Changes in High-Technology Research Funding

As a continuation of ideas I picked up in my MST classes, I have been interested in stories about the level of funding of basic research. Yesterday, MIT Technology Review had an article called “Follow the Money” looking into the President's new budget and its effect on basic research funding.

First, the good news.

The appetite of venture capitalists for investing in new technologies is rebounding: in 2004, venture capital financing in the United States was up 8 percent from the year before, following three years of decline.

The resurgence of VC money is an indicator to me that the market is turning around. It is also an indication to me that private funding of basic research is growing in attractiveness. More on that later.

Venture capitalists never entirely stopped investing in companies with technologies just emerging from the lab. But after several years in which high-risk investments were unpopular, many startups developing innovative technologies (especially in such areas as nanotechnology and new genomic approaches to medicine) are starving for capital.

This one I have trouble with. When I was looking into these areas with relation to my coursework we were interested in finding ways to get private firms to leverage the research facilities here in the Pacific Northwest. Much of what we examined was around nanotechnology, especially in relation to microprocessor development. There seemed to be a lot of activity in the firms we examined.

The article goes on to applaud an increase in research funding, even if 80% was targeted at Defense and Homeland Security projects. It did point out that the National Science Foundation had “the first cut in NSF's budget since 1996.” and the National Institutes of Health only had a 1.8% increase. To me, that might encourage the firms that rely on that basic research to fund more of it.

The article does have a point, though. It claims that research funding “has become too skewed toward relatively mature technologies.” That is a serious problem since, to me, funding of basic research makes a lot more sense than funding later stages in the innovation life cycle. ROI from basic research takes decades to quantify, so a broader program to support it makes a lot of sense. ROI for the later stages where technologies are applied and turned into products is easier to calculate because the returns come sooner. Even in the case of defense products, it might be more beneficial to allow private concerns to compete on how efficiently they can create useful solutions rather than funding such activities.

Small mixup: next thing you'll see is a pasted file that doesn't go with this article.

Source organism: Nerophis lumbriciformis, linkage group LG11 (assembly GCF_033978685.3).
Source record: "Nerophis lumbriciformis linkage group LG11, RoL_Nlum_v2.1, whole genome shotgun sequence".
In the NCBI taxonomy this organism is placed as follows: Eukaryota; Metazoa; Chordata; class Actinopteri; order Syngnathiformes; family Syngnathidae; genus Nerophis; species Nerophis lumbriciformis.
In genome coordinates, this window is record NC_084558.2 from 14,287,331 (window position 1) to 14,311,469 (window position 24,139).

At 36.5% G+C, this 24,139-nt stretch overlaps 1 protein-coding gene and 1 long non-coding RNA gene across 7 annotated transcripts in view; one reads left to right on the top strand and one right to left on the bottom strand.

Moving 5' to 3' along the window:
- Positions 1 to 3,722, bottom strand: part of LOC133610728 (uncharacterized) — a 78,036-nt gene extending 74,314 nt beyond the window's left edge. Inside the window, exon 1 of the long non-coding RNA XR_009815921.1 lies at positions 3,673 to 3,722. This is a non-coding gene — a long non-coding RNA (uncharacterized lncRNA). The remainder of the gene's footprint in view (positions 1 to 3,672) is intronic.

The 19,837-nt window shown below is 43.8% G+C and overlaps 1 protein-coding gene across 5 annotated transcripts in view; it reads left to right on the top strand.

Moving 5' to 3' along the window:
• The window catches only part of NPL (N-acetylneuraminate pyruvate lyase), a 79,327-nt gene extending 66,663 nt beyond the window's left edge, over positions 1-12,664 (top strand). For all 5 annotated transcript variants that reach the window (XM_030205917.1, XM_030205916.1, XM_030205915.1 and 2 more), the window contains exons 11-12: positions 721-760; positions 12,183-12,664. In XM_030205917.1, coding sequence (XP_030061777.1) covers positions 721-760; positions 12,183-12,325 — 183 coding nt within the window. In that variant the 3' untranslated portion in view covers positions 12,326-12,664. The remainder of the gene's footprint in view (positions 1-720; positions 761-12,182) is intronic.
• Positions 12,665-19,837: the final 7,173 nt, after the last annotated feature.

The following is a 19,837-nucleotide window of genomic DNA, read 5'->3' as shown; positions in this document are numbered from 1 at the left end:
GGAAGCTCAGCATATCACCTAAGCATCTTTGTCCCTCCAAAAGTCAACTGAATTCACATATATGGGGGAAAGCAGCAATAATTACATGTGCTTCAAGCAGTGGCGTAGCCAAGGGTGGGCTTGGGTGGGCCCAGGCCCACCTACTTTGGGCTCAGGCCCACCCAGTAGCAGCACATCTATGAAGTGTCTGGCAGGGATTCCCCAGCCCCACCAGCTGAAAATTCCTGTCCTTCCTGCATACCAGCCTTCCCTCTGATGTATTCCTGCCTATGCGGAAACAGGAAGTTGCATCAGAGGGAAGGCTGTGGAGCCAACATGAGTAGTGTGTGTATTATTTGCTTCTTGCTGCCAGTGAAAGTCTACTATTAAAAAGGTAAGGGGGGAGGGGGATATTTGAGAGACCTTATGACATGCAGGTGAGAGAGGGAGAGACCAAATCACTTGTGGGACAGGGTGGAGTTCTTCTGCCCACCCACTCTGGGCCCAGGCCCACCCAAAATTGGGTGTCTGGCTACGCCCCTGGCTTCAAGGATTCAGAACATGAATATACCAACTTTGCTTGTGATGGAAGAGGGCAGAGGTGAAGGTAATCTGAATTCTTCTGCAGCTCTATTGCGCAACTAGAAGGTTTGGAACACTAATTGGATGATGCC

While valuations of later-stage venture-backed startups have begun to bounce back this year, valuations for younger startups have not. In addition, say experts, some venture capitalists are focusing on certain pockets of technology, such as those relevant to homeland security and biodefense, where the focus is more on developing and deploying existing, well-established technologies than on inventing innovative new ones.

So, the VCs have brought more money to the table, but they tend to put it in areas where the risk is lower. That is, if the basic research and even applications of that research are funded by the government, they get to fund the less risky productization of that research. Makes sense to me. The higher the risk factors, the harder it is to identify projects able to adequately cross the hurdle rates demanded by even these less risk-averse investors.

Indeed, the combination of venture capitalists favoring later-stage startups and the continuing trend of large corporations investing less in speculative research is creating an innovation vacuum, according to some experts.

From a Physics perspective, nature (and markets) abhors a vacuum. If there's money to be made in that space and someone can make a good case for it, a firm will arise and VCs will fund them that can take advantage of the need to do this basic work. However, because of the risk, the returns will have to be high. The other factor, in my experience, is that government abhors high realized returns. They tax the snot out of anyone that realizes significant income. A firm that fills this space, therefore, cannot realize income over short periods, but must continually reinvest to incur expenses to bring down its tax liability.

What sort of investor appreciates this sort of capital sink? The long-term one. Are there many of those left?

2004 was a strong year for companies going public; the number of IPOs and the amount of money they raised reached their highest levels since 2000. What’s more, the value of mergers and acquisitions involving venture-backed companies was 76 percent higher than in 2003—all of which means that venture capitalists once again have the prospect of lucrative exit strategies and the motivation to invest in startup companies.

VC's love middle-term projects. Ten years is pretty much their window. So the budget is indeed skewed incorrectly. Let the VCs fund the middle-term Defense and Homeland Security projects that will surely be purchased if threats continue to exist (they will). I agree with this article. The skew of government research grants must be biased towards basic research and away from the shorter-term projects that have caught their interest.

Josh Poulson

Posted Friday, Feb 18 2005 09:58 AM

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Economic Report of the President—2005

Following on the heels of my criticism of the President's budget for basic research on February 18th, 2005 we come across more ripe material in the Economic Report of the President for 2005. Chapter 6 discusses “Innovation and the Information... [Read more]

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